It was 10 pm and I was ready to call it a day. Of my three extra hours target, I had met 30 minutes. We said our goodnights, neither meeting the other’s eyes, got into our rooms and closed our doors, both with a sigh of relief. At the other end awaited a ceasefire, a bed and “not doing anything”. Remember the feeling? It was eight hours to another day.

shalini.langer@expressindia.com

For all the latest India News, download Indian Express App now

  1. K
    K SHESHU
    Oct 13, 2016 at 1:56 pm
    Some ' puns''sting one' s heart ... this is one such 'pun' ...
    Reply
    1. A
      Anon
      Oct 13, 2016 at 3:05 am
      Teens need to be somewhat independent...they should be left alone and given the freedom to choose how to best spend their time.
      Reply
      1. M
        manu
        Oct 13, 2016 at 4:31 pm
        give him some freedom, don't be so "intolerant" !
        Reply
        1. P
          pappu
          Oct 13, 2016 at 11:30 am
          Thank you for dumbing down the security and morale of the country's security forces and distorting the dreams of the youth and the future of the country.lt;br/gt;Well done, you will be paid well by the dynasty masters.Perhaps pappu will go around petting you on the head like he does to the chihuahua that he carries around.
          Reply
          1. R
            ravi
            Oct 13, 2016 at 4:17 am
            Useless article as usual...very childish
            Reply
            1. R
              Rohit
              Oct 13, 2016 at 3:58 am
              It is because of articles like this that i have no respect for Indian express. If your esteemed journalist didn't understand what PM said let me explain.lt;br/gt;lt;br/gt;The PM has always maintained that the best way to counter stan is to strengthen India's capabilities. India needs to be internally strong so that a nation of 1.25 billion people can punch as per its weight. When that happens the world will understand and stan will be discredited.lt;br/gt;For India to be strong each section needs to be productive. The engineers should work better, teachers should teach well and students should study well rather than rote learning.lt;br/gt;It is sad that such an article appears in Indian express.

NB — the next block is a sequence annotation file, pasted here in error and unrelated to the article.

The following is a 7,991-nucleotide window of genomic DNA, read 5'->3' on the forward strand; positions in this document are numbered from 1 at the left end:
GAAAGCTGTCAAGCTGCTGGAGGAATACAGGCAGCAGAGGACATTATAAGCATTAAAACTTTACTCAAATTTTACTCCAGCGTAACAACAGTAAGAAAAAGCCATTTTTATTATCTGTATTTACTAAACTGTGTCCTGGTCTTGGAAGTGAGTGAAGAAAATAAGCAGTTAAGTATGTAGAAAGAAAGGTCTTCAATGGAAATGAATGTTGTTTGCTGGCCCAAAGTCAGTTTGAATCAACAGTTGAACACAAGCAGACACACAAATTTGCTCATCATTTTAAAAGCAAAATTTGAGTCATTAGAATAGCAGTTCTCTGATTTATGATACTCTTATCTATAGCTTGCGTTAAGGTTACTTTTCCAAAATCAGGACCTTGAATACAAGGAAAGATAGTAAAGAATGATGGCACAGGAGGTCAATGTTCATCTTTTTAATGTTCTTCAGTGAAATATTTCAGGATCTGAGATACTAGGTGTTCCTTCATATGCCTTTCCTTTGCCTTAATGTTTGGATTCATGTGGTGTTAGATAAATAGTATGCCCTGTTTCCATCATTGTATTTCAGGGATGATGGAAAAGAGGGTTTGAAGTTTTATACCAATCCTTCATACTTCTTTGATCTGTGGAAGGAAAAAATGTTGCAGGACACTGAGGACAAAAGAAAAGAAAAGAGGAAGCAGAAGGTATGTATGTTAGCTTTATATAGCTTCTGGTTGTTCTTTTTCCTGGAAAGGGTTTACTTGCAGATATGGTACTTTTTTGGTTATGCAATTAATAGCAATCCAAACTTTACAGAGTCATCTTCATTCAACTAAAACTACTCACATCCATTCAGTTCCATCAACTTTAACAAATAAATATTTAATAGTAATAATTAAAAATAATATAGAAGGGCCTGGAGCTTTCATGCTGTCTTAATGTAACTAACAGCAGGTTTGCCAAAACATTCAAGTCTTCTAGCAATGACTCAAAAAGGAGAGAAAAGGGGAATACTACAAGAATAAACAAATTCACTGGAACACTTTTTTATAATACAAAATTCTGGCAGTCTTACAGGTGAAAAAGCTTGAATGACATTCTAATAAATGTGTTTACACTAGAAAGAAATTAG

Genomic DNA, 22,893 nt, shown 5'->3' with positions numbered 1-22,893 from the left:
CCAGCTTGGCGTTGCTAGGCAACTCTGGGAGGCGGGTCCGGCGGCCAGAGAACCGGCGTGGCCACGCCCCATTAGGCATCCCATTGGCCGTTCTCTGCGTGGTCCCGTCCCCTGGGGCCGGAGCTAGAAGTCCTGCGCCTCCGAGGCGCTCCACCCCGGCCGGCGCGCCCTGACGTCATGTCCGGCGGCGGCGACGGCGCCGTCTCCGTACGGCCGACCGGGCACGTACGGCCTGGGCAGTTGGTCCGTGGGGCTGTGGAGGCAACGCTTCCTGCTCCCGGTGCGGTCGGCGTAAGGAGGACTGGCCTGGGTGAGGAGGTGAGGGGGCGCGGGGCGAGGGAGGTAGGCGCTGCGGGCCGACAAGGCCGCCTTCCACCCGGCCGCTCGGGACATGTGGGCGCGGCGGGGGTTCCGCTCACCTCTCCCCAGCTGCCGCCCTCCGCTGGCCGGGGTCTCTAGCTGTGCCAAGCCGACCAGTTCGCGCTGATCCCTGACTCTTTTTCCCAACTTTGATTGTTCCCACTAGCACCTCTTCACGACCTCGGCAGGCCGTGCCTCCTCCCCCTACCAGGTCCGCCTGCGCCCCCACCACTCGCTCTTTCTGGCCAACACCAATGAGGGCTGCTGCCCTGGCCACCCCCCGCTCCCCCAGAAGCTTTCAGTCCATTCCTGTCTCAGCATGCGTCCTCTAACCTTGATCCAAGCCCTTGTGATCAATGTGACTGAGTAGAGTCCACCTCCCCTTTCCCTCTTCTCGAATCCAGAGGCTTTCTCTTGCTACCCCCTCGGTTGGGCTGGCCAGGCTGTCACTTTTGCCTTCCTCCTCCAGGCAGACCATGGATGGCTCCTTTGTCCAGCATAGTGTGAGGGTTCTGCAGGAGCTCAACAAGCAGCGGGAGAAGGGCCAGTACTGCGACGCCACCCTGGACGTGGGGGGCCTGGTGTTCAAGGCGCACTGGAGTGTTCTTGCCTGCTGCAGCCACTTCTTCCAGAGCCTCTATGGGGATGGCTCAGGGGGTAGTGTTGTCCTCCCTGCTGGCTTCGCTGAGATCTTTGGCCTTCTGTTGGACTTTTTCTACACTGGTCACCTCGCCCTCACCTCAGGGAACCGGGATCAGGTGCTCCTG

Reply
              1. K
                KP
                Oct 13, 2016 at 12:53 pm
                surgical strikes r immediately to be carried out in JNU to bust the den of anti nationals
                Reply
                1. S
                  sahil
                  Oct 13, 2016 at 6:02 am
                  Shalini, Well done lt;br/gt;nice punlt;br/gt;harshwardhan
                  Reply
                  1. S
                    SP
                    Oct 13, 2016 at 7:13 am
                    Is this a good example of "drivel"?
                    Reply
                    1. S
                      suresh kumar
                      Oct 13, 2016 at 4:53 am
                      Shalini langer biggest irony of indian subcontinental voters' approach toward democracy is that they think that their only duty is to vote and then ever-thing is taken care by govt. And this is the legacy we are ping onto our next generation upcoming voters. This is evident in this article itself "asking PM for if it is really productive to study extra 3 hours", the question which every parent must raise in their parent teacher meetings in school not to PM, because every household's micromanagement is the macro-management of country.
                      Reply
                      1. Load More Comments